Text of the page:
We took the light rail to downtown Phoenix last Saturday. No event to attend, nothing we needed to do, no particular sight we wanted to see. We were simply conducting an experiment.
If it took us between 50 to 60 minutes to travel from our Airbnb in Queens to Manhattan, and once there we never lacked for interesting things to do, and after doing said things, we never lacked for good things to eat, we intended to find:
- Is the Phoenix Light Rail an efficient and reliable form of transportation for reaching our downtown area?
- Is there an interesting assortment of things to do in downtown Phoenix, enough to settle my post-NYC trip blues?
- Can we find an eatery with not only good food, but in an interesting building with charming atmosphere like every, single, flippin’ place we ate at in Manhattan?
Here’s what we found:
Continue reading “Gotta Cure My Post-NYC Blues”
Note: Since I’m on vacation, I’m giving you a rerun. This first appeared on June 3, 2015, back when I was new to blogging and had about 10 followers. It relates a childhood memory of mine that involved murder and explosives, as all good memories do. Also, the post includes a recipe because when I first started blogging, that was supposed to be my schtick. Then I forgot my schtick.
That’s the trouble with schticks. They only work if you remember them.
Oh well. Enjoy.
Growing up in the 70s was great. I’m not even talking about the movies and music from that era, although we had some darn fine ones.
What I’m talking about is the total lack of parental involvement. Even if a parent stayed home, they pretty much left us to our own devices. It was great.
Brother and I had it even better, as both Older Sisters and Older Brother were out of the house.
We’re talking complete lack of supervision, baby! Frankly, it’s a wonder we didn’t burn the whole place down.
Though we came close. Continue reading “My Glorious Summer of ’76”
Daughter and I went to the art museum last week.
You know. To appreciate the finer things in life.
As did many other Fine People in Phoenix, including at least one couple who did it while stoned.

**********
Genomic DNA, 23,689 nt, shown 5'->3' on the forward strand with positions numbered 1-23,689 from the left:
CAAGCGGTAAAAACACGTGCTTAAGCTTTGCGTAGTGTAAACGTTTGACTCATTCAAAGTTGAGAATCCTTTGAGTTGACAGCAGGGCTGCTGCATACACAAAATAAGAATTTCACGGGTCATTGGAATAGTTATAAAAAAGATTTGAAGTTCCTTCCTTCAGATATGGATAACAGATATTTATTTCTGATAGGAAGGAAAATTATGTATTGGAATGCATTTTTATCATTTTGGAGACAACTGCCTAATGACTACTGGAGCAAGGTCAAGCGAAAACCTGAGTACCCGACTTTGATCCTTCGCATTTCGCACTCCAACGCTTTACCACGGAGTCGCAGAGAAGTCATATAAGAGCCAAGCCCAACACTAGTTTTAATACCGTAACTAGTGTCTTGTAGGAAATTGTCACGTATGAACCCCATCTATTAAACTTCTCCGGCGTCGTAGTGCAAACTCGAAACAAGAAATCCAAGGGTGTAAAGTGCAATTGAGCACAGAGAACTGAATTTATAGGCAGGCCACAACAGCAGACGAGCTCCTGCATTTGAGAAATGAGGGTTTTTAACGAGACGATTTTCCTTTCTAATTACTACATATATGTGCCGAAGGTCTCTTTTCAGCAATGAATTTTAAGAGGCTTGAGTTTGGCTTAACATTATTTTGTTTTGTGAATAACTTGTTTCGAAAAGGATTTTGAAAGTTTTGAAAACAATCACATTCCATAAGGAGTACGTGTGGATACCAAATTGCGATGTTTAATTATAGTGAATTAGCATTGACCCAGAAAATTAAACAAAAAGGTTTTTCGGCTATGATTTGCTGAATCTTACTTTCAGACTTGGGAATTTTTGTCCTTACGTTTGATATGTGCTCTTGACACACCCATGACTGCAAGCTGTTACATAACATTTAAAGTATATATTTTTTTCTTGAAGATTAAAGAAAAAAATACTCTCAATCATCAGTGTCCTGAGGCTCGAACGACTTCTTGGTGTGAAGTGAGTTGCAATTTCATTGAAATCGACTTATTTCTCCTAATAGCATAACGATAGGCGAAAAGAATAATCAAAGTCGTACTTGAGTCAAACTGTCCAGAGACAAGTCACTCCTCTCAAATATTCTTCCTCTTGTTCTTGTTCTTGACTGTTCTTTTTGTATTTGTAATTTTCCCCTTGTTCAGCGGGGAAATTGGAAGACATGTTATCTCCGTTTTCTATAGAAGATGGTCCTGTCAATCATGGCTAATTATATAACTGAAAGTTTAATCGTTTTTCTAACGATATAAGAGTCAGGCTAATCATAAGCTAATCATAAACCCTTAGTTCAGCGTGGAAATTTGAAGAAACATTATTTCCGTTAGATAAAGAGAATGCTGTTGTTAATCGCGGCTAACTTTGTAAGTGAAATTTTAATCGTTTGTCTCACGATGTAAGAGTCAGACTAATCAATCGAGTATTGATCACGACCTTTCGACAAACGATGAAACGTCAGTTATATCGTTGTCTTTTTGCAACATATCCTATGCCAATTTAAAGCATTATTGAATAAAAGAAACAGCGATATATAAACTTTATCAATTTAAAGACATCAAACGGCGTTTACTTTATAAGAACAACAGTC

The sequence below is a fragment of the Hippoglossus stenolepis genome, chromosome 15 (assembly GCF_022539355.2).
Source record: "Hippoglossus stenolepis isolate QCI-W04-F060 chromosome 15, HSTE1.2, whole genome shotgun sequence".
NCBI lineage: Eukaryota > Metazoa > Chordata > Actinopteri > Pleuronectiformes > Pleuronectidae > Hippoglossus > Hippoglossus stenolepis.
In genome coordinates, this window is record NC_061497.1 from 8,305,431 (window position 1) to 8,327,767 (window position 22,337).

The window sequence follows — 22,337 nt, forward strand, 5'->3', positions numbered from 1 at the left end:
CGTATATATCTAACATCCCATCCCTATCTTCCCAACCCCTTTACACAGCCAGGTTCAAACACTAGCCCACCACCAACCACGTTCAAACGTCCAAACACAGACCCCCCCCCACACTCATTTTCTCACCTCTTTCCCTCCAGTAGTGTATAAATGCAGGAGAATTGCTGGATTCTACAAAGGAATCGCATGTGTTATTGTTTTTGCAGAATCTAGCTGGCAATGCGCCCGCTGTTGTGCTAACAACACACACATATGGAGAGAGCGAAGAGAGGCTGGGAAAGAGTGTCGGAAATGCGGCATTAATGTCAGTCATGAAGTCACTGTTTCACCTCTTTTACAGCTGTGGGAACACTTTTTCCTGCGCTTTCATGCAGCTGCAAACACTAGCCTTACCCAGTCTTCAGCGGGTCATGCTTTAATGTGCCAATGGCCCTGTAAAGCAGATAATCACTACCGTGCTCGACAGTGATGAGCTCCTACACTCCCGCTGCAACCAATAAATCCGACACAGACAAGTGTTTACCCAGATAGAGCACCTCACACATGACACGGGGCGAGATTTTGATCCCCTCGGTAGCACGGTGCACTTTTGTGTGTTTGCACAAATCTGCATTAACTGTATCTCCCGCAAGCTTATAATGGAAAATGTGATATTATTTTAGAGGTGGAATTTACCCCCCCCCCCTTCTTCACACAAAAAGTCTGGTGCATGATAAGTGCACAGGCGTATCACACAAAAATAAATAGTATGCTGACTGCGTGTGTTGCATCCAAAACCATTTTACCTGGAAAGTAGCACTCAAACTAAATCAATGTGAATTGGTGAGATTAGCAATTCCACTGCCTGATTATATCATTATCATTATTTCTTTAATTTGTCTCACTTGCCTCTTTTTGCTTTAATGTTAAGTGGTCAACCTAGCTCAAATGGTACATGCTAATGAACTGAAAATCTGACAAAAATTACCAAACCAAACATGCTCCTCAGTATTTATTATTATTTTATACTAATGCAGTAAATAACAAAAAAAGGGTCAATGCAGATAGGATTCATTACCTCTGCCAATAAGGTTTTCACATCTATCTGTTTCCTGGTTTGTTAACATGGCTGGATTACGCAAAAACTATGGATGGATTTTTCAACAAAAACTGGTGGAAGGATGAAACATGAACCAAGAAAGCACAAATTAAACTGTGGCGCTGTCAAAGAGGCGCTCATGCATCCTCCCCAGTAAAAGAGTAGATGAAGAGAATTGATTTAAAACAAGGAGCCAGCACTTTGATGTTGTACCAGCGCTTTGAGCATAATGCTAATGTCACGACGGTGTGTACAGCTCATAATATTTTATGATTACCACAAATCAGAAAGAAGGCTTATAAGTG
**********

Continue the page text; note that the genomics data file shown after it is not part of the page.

I’ll tell you about my stoner friends later. First, let’s talk about the museum…
Continue reading “Appreciating Art: Best Done Sober or Stoned?”
One look at that little rodent corpse, the serene look on his face, and I knew. It was a clear case of mouse suicide.
My family lived in west Phoenix in a square cinderblock home, painted turquoise. And the thing to know about cinderblock homes, however unattractive they might appear, a splash of turquoise paint makes them nearly… less unattractive.
In any case, cinderblock keeps out rodents and reptiles, and for desert living that’s darn smart.
Although about the time I was 12-years old, my dad built a garage in our backyard.
Actually, it wasn’t so much a garage as a giant workshop/sanctuary. It took up nearly half our backyard and was made primarily of wood.
That’s when the mice moved in.
The reason we knew we had mice is that every so often, about once a week or so, we’d find one floating in Pepper’s water dish.
Pepper being our family dog.
Continue reading “The Suicidal Mice of 40th Drive”
So far on our trip, we’ve been in Utah, Nevada, Idaho, Oregon & California, and in each state we’ve seen truly beautiful places. Places worthy to call home, should we ever care to move.
One such place is the coastal town of Crescent City, California. A charming place, just a stone’s throw from the redwood forest. Redwoods!
It’s not a fancy town. I doubt any millionaires will be building vacation homes there any time soon. This is an honest-to-goodness coastal town, with real working fishermen, shopkeepers and restaurant owners.
But gosh, even so, I couldn’t help thinking they must be happy people.
I even said it to Husband. I said, “Gosh, these people must be happy.”
I bet every morning they wake up, take a deep breath, smell the salt air and think to themselves, “I must be the luckiest person in the world, because I live in Crescent City, California.” Continue reading “Bloom Where You’re Planted”